Though John Carpenter’s horror classic original was a tough act to follow, director Rick Rosenthal’s Halloween II fell quite short of matching the quality of Halloween. Nevertheless, the film is coming to Blu-ray with a bevy of special features that are sure to please fans of the franchise. The disc includes two audio commentaries: one quite candid track with Rosenthal and actor Leo Rossi and a more behind-the-scenes skewed track with actor/stunt coordinator Dick Warlock and “Icons of Fright” creator Robert V. Galluzzo. Also included is a 45-minute retrospective documentary, “The Television Cut” of the film that is closer to Rosenthal’s original film than the one that hit theaters (on which Carpenter pitched in at the last minute to up the horror factor), a copy of the film’s script, a location featurette, deleted scenes, an alternate ending, and more.
In addition to Halloween II, the Michael Myers-less third entry in the franchise is also getting the “collector’s edition Blu-ray” treatment just in time for October. This disc also boasts some impressive special features including two audio commentaries: one with director Tommy Lee Wallace, Rob G. from “Icons of Fright”, and Horror’s Hallowed Grounds’ Sean Clark, and another with actor Tom Atkins and DVD producer Michael Felsher. Also on the disc is a retrospective documentary that touches on the original plan of making new “Halloween” themed movies every year, a Horror’s Hallowed Grounds featurette focusing on the film’s shooting locations, the trailer, and more.
Finally, Steven Spielberg and George Lucas’s classic adventure series is available on Blu-ray in its entirety. Though the complete Indiana Jones set doesn’t include very much new supplementary material, the sheer magnitude of the special features carried over from the previous releases on top of Raiders of the Lost Ark, Indiana Jones and the Temple of Doom, Indiana Jones and the Last Crusade, and Indiana Jones and the Kingdom of the Crystal Skull in stunning HD is still impressive. The bonus material includes a full making-of featurette for each film (and two for Raiders of the Lost Ark) and behind-the-scenes material that covers everything from the music, sound, stunts, lighting, location shooting, post-production, and more from all the films. Oh, and a featurette devoted to the melting face in Raiders.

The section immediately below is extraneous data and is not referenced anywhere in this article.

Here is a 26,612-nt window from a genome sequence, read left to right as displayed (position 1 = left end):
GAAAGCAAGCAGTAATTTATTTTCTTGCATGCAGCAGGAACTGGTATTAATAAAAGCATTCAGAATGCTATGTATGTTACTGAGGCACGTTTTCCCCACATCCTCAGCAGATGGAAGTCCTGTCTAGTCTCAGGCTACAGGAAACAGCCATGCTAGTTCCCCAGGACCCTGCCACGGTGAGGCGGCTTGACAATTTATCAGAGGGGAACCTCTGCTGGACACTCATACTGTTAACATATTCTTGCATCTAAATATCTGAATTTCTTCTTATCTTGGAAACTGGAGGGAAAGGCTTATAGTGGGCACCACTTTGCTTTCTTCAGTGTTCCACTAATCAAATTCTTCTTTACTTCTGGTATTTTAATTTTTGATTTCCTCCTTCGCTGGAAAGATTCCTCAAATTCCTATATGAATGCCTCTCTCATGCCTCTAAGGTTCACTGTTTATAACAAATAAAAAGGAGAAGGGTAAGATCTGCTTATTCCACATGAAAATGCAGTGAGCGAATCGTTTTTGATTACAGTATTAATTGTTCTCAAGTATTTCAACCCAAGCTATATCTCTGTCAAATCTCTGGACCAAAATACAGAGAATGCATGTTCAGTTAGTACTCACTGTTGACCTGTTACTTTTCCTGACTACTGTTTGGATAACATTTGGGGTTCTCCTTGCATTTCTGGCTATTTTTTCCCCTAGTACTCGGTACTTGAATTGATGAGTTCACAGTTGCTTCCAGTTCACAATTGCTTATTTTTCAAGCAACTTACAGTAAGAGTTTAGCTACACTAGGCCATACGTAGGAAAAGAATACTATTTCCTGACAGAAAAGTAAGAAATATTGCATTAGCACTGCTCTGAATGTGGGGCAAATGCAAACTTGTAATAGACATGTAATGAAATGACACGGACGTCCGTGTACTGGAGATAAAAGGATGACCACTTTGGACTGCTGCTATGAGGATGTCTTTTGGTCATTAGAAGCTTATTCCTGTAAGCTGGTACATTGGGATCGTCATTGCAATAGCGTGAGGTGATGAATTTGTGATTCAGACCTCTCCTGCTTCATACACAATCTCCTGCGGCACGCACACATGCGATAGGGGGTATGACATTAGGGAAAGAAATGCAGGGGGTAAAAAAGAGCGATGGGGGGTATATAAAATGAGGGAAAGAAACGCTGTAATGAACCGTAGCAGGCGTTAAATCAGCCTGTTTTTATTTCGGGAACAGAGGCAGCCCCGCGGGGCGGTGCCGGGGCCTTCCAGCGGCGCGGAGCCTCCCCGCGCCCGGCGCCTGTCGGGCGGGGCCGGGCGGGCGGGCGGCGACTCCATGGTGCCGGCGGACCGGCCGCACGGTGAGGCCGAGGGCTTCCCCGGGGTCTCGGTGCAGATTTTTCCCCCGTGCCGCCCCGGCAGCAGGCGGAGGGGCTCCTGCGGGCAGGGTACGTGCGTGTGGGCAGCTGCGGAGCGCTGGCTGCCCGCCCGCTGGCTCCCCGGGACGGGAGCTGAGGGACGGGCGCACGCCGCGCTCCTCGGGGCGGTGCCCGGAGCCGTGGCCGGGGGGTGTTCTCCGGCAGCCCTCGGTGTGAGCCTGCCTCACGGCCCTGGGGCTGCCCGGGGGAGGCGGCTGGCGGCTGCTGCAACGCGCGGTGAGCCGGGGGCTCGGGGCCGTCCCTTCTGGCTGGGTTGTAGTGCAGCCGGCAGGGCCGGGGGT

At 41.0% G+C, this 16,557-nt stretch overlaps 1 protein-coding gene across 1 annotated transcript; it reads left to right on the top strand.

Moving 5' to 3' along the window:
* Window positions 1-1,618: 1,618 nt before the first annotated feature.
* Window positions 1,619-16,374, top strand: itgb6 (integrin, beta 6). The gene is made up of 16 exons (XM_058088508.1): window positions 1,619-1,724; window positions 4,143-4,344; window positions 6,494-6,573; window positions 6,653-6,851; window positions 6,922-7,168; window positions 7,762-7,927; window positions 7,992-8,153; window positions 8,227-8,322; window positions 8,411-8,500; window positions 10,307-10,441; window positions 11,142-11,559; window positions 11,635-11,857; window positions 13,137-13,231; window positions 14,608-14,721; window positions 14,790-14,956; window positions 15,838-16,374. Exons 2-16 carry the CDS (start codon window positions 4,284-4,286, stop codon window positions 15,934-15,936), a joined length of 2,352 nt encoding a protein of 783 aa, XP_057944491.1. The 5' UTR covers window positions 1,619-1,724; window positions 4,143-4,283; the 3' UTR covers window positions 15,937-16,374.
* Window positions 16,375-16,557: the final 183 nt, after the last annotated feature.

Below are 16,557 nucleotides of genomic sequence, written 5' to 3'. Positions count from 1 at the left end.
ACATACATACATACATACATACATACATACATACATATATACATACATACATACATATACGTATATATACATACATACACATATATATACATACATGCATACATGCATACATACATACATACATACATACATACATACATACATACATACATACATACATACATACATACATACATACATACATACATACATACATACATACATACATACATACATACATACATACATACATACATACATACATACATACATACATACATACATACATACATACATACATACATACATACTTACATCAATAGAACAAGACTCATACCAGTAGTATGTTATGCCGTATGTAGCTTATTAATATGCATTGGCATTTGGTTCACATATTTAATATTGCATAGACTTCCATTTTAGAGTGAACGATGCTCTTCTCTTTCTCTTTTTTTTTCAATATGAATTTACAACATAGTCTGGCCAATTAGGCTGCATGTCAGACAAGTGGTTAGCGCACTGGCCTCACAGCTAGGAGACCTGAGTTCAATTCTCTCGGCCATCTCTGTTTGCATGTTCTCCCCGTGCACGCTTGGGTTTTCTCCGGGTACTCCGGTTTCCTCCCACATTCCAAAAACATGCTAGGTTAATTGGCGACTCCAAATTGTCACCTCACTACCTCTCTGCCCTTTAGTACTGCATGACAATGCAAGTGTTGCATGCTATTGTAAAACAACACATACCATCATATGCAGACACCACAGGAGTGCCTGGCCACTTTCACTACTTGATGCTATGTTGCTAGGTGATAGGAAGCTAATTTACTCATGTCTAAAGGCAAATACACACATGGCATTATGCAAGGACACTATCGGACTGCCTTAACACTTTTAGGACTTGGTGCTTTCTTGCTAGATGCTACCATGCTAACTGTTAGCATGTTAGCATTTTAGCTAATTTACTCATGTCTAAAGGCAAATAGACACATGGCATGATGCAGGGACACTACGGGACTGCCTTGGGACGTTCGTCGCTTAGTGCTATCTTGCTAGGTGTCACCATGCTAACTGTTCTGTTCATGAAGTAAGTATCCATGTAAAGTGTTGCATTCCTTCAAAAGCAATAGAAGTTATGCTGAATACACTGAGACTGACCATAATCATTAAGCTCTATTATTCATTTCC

Click here to read the full list of special features included on the box set.
A reboot of the comics character is slated for release on September 21st, so what better time than now to remind fans of the Sylvester Stallone-fronted 1995 iteration of Judge Dredd? Director Danny Cannon’s adaptation can only be described as cheesy, but $12.99 is a small price to pay for what I assume makes for a very enjoyable drunk-watch. The bare bones special features only include a 20-minute made-for-TV featurette and the film’s theatrical trailer.
Katy Perry’s concert documentary Part of Me was actually quite the critical success this summer, but box office returns were fairly low for the revealing doc. Nevertheless, the film is now available in a Blu-ray/DVD/Digital Copy bundle for your convenient home viewing enjoyment. The supplements include the full concert performances of “Last Friday Night” and “Waking Up in Vegas”, footage of Perry visiting with her grandma and attending the Grammys, and behind-the-scenes video from Perry’s California Dreams tour.